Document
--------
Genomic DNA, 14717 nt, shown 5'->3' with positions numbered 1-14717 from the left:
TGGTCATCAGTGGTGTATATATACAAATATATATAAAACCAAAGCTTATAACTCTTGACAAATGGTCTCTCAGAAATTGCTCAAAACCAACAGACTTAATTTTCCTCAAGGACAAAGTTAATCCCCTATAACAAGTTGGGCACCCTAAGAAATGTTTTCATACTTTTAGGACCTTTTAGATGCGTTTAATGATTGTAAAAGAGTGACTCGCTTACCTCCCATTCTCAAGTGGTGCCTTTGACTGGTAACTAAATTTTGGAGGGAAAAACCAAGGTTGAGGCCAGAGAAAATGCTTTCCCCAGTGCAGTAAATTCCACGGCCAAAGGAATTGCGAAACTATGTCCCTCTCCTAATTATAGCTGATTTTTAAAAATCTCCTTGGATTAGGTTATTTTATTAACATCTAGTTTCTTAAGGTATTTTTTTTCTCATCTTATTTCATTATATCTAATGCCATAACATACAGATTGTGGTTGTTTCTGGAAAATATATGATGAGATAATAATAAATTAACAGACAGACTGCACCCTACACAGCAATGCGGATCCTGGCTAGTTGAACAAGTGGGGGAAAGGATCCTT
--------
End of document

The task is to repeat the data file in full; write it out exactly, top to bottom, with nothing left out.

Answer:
Genomic DNA, 14717 nt, shown 5'->3' with positions numbered 1-14717 from the left:
TGGTCATCAGTGGTGTATATATACAAATATATATAAAACCAAAGCTTATAACTCTTGACAAATGGTCTCTCAGAAATTGCTCAAAACCAACAGACTTAATTTTCCTCAAGGACAAAGTTAATCCCCTATAACAAGTTGGGCACCCTAAGAAATGTTTTCATACTTTTAGGACCTTTTAGATGCGTTTAATGATTGTAAAAGAGTGACTCGCTTACCTCCCATTCTCAAGTGGTGCCTTTGACTGGTAACTAAATTTTGGAGGGAAAAACCAAGGTTGAGGCCAGAGAAAATGCTTTCCCCAGTGCAGTAAATTCCACGGCCAAAGGAATTGCGAAACTATGTCCCTCTCCTAATTATAGCTGATTTTTAAAAATCTCCTTGGATTAGGTTATTTTATTAACATCTAGTTTCTTAAGGTATTTTTTTTCTCATCTTATTTCATTATATCTAATGCCATAACATACAGATTGTGGTTGTTTCTGGAAAATATATGATGAGATAATAATAAATTAACAGACAGACTGCACCCTACACAGCAATGCGGATCCTGGCTAGTTGAACAAGTGGGGGAAAGGATCCTT